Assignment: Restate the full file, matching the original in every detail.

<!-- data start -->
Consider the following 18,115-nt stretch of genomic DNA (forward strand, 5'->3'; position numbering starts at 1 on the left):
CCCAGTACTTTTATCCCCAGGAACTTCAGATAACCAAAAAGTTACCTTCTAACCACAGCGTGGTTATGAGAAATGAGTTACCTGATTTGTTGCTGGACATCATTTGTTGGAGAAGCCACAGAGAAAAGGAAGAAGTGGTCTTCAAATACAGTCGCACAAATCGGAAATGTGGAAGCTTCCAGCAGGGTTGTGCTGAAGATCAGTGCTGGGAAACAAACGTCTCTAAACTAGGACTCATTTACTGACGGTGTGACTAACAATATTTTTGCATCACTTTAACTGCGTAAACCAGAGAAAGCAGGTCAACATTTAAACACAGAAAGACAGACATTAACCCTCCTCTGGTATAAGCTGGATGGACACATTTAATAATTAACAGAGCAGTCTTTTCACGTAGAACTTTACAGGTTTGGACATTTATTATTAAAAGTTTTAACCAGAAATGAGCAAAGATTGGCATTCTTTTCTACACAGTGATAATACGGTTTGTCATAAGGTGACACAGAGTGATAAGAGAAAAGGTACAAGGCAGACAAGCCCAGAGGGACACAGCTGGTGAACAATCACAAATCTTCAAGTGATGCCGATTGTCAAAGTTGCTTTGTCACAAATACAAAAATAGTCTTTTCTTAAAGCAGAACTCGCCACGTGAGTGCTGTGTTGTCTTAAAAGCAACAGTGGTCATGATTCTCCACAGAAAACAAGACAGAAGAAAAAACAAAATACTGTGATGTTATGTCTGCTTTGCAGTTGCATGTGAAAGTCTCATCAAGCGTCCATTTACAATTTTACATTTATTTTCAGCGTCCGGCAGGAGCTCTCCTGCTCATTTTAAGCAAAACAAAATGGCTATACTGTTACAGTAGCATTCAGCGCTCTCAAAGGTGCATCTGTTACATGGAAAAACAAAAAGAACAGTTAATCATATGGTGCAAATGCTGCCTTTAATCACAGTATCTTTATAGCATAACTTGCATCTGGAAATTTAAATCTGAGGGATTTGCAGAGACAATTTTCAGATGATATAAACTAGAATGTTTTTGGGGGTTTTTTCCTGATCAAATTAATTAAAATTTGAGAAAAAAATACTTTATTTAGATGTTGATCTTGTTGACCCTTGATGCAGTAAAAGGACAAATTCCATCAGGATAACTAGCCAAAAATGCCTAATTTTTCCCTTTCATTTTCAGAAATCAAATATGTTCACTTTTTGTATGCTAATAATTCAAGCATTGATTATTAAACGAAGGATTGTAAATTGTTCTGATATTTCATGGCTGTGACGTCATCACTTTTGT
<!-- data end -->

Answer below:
Consider the following 18,115-nt stretch of genomic DNA (forward strand, 5'->3'; position numbering starts at 1 on the left):
CCCAGTACTTTTATCCCCAGGAACTTCAGATAACCAAAAAGTTACCTTCTAACCACAGCGTGGTTATGAGAAATGAGTTACCTGATTTGTTGCTGGACATCATTTGTTGGAGAAGCCACAGAGAAAAGGAAGAAGTGGTCTTCAAATACAGTCGCACAAATCGGAAATGTGGAAGCTTCCAGCAGGGTTGTGCTGAAGATCAGTGCTGGGAAACAAACGTCTCTAAACTAGGACTCATTTACTGACGGTGTGACTAACAATATTTTTGCATCACTTTAACTGCGTAAACCAGAGAAAGCAGGTCAACATTTAAACACAGAAAGACAGACATTAACCCTCCTCTGGTATAAGCTGGATGGACACATTTAATAATTAACAGAGCAGTCTTTTCACGTAGAACTTTACAGGTTTGGACATTTATTATTAAAAGTTTTAACCAGAAATGAGCAAAGATTGGCATTCTTTTCTACACAGTGATAATACGGTTTGTCATAAGGTGACACAGAGTGATAAGAGAAAAGGTACAAGGCAGACAAGCCCAGAGGGACACAGCTGGTGAACAATCACAAATCTTCAAGTGATGCCGATTGTCAAAGTTGCTTTGTCACAAATACAAAAATAGTCTTTTCTTAAAGCAGAACTCGCCACGTGAGTGCTGTGTTGTCTTAAAAGCAACAGTGGTCATGATTCTCCACAGAAAACAAGACAGAAGAAAAAACAAAATACTGTGATGTTATGTCTGCTTTGCAGTTGCATGTGAAAGTCTCATCAAGCGTCCATTTACAATTTTACATTTATTTTCAGCGTCCGGCAGGAGCTCTCCTGCTCATTTTAAGCAAAACAAAATGGCTATACTGTTACAGTAGCATTCAGCGCTCTCAAAGGTGCATCTGTTACATGGAAAAACAAAAAGAACAGTTAATCATATGGTGCAAATGCTGCCTTTAATCACAGTATCTTTATAGCATAACTTGCATCTGGAAATTTAAATCTGAGGGATTTGCAGAGACAATTTTCAGATGATATAAACTAGAATGTTTTTGGGGGTTTTTTCCTGATCAAATTAATTAAAATTTGAGAAAAAAATACTTTATTTAGATGTTGATCTTGTTGACCCTTGATGCAGTAAAAGGACAAATTCCATCAGGATAACTAGCCAAAAATGCCTAATTTTTCCCTTTCATTTTCAGAAATCAAATATGTTCACTTTTTGTATGCTAATAATTCAAGCATTGATTATTAAACGAAGGATTGTAAATTGTTCTGATATTTCATGGCTGTGACGTCATCACTTTTGT